Tuesday, January 18, 2022

Field Research

Bronislaw Malinowski was a famous Polish anthropologist. He wrote seminal works on ethnography and field research. His signature tome was Argonauts of The Western Pacific (1922). He had three daughters Jozefa (b. 1920), Wanda (b. 1922) and Helena (b.1925). Wanda became a model who worked for the Ford Agency under the name of Wanda Delafield. Eventually she left the world of fashion to marry an Italian Vincent (Nicky) Montemora. They would have three children before their divorce. Wanda had met the publisher Hiram Haydn who introduced her to a young writer named William Styron. Years later one of her daughters would work for William and Rose Styron. That daughter had grown up in Westport Connecticut, off Exit 17 of the New England Thruway over whose exit a large neon "Arrow" pointed to a restaurant of the same name. In the summer of l963, Wanda's daughter met a young man, the son of a Manhattan couple who had rented a house in the neighborhood in which Wanda lived, near Campo Beach, facing the Long Island Sound. Coincidentally Wanda's house was opposite the one rented by the brother of William Kapell, the famous pianist who died in a plane crash en route from an Australian tour, on October 29, 1953. Wanda's daughter was swarthy skinned, mysterious and deeply nebulous; at l7 she already drove her mother’s red Valiant station wagon. Even though the young man was two years younger, he got his courage up and the two went out on a date, seeing the L-Shaped Room (1962) with Leslie Caron, which was playing at The Fine Arts, the local art house cinema with its diminutive curved marquee. The film was part of the wave of realistic British cinema which included Look Back in Anger and The Loneliness of the Long Distance Runner. The young man, a romantic to the core, with a fascination for rescuing wayward creatures, had found his mark, in the troubled child of divorce. He was smitten. But his feelings of love weren't reciprocated. He spent the rest of the summer pining hopelessly after the young woman who he occasionally spotted cruising up and down the road from the beach to the village, in the company of the "fast crowd" from which he was excluded. By the following summer The Beach Boys' "Don't Worry Baby" hit the charts, providing the melancholy soundtrack for his ill-fated romance.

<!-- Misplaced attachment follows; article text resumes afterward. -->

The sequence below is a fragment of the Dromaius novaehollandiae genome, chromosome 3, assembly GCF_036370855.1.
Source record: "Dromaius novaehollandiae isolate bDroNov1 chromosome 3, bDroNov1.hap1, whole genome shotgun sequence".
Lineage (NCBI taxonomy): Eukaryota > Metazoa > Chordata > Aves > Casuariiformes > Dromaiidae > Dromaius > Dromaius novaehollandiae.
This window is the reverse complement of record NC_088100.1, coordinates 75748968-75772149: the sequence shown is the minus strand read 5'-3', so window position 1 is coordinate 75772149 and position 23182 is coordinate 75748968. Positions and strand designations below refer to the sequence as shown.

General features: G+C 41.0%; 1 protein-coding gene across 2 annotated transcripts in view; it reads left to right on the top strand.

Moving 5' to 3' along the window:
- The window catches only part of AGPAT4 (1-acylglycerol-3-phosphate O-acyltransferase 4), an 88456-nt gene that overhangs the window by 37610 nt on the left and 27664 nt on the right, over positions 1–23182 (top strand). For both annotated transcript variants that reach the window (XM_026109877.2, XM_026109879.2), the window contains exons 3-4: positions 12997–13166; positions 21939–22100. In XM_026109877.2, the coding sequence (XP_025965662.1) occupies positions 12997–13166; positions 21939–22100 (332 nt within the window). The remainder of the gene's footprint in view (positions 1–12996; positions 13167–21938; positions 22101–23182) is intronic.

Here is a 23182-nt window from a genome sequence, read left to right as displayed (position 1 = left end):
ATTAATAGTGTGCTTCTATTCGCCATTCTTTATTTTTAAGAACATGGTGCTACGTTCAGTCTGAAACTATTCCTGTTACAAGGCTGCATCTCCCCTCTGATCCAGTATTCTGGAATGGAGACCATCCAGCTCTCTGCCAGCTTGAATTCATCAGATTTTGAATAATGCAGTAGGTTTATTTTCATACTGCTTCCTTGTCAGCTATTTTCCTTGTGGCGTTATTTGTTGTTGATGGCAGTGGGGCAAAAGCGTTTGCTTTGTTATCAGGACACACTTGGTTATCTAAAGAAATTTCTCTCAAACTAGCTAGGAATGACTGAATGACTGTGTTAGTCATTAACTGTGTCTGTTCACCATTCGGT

Read "L'avventura at Film Forum" by Francis Levy, HuffPost

and listen to "Don't Worry Baby" by The Beach Boys

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